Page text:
The Sea Inside

June 21, 2009
By CynthiaK SILVER, Berkeley, California
CynthiaK SILVER, Berkeley, California
6 articles 0 photos 0 comments

For anyone interested in discovering the true meaning of life (and no, it isn't “42”), The Sea Inside is the perfect movie. Based on a true story, this Spanish film addresses the timeless question of what life truly means via an enlightening script and a talented cast.

Directed by Alejandro Amenabar, The Sea Inside tells of a quadriplegic's quest to obtain the legal rights for assisted suicide. Tired of relying on others around him for even the simplest of tasks, Ramón Sampedro (Javier Bardem) desperately wants to die “with dignity.” Though his request understandably horrifies his family, they support him because, as Ramón insightfully remarks, “those who love me will help me to die.”

The movie opens with a breezy image of the sea, its calm waves gently crashing in rhythm to the background of Ramón's breathing. To Ramón, the sea represents freedom but ironically, the sea is also what hindered it. As a teenager, he takes a job on a fishing boat, living blissfully amid the peaceful waters, until a tragic fall from a cliff breaks his neck and causes complete body paralysis. His adventurous life prior to the accident harshly contrasts the immobile state he finds himself in. He can no longer be the man he wants to be, so he chooses death.

As it deals with the fragile subject of suicide as well as the ambiguous meaning of life, the plot has the potential to fall victim to worn out themes. The distinctive script and noteworthy acting, however, steer the movie away from those dangerous waters. The complex inter-character relationships are imbued with realism, thanks to powerful performances and poignant dialogue. Ramón is surrounded by love—both romantic and familial—and we can see the strength of that love through the raw emotions the characters display.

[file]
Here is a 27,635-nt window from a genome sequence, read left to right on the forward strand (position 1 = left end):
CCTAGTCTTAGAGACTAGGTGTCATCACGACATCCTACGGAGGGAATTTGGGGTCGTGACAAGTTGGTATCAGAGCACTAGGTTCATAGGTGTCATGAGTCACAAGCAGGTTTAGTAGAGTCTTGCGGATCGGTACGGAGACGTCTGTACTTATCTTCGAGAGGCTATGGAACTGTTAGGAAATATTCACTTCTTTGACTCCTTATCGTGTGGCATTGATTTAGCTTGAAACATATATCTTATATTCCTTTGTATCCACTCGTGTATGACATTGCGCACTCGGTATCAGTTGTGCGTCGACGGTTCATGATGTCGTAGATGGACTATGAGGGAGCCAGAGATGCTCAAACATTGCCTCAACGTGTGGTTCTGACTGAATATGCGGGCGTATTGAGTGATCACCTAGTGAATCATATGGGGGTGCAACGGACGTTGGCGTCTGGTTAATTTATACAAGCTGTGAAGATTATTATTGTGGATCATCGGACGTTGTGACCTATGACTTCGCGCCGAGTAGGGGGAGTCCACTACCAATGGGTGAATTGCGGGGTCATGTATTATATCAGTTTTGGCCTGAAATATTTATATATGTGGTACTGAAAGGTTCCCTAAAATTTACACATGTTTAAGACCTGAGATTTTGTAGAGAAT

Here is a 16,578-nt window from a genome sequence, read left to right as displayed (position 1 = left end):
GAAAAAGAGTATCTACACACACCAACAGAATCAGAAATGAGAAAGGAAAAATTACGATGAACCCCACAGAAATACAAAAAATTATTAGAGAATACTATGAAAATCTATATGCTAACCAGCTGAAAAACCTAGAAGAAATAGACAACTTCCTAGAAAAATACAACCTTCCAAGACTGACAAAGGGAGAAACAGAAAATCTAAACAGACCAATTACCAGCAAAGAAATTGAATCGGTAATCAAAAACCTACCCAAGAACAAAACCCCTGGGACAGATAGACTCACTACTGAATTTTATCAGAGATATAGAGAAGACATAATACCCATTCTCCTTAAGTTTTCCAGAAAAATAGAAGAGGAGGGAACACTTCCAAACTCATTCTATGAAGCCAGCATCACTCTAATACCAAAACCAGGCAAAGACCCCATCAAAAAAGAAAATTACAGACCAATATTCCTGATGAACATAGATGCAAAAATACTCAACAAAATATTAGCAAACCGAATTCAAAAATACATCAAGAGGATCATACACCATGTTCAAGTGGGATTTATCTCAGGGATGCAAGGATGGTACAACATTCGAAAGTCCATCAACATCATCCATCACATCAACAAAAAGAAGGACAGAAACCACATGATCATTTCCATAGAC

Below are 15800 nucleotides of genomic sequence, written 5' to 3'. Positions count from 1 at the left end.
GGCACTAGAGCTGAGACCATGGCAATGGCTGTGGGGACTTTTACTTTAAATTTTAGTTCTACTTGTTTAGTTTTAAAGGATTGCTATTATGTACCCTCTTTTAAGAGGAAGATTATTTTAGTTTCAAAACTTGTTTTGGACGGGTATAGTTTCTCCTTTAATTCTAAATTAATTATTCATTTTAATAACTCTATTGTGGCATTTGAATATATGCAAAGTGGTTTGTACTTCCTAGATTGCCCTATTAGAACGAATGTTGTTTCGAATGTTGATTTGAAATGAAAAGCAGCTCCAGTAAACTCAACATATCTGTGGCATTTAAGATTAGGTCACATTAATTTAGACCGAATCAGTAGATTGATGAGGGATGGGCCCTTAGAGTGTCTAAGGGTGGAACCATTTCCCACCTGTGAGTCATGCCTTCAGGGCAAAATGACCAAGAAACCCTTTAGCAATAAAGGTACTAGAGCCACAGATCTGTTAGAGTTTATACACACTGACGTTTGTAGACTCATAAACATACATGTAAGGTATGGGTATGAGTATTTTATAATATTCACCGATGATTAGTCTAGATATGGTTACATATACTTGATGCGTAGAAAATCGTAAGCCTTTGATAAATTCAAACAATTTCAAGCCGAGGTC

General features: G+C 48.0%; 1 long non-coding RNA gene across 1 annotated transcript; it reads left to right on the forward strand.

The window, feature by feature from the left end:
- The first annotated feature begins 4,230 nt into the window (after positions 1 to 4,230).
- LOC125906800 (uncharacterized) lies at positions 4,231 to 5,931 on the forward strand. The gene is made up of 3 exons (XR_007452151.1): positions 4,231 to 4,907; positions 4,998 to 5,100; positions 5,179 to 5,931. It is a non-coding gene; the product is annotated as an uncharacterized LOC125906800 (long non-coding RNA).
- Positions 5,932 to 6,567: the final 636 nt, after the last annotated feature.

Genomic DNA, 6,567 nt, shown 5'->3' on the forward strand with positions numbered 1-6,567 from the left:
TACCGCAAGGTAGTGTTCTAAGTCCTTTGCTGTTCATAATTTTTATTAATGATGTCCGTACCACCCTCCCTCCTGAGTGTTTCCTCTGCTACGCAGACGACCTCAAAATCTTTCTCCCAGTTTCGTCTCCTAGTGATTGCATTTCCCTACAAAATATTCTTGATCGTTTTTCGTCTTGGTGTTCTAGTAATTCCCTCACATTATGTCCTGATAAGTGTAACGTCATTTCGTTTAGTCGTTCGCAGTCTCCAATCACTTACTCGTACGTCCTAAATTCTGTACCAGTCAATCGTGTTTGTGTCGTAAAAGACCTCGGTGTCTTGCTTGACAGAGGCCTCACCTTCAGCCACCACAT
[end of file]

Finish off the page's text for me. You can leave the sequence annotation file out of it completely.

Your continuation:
Javier Bardem shines in his role as the focal character, managing to spout valuable epiphanies regarding life while adding in the snarky but humorous quips that endear his character to viewers. His portrayal of Ramón effectively captures his anguish, which is still clearly detectable despite his nonchalant front.

So take a break from your endless pile of schoolwork and do something worthwhile: Watch The Sea Inside. With its witty yet illuminating analysis of the controversy of suicide, it will prove more useful than all of your Barrons books combined.

Rating: A

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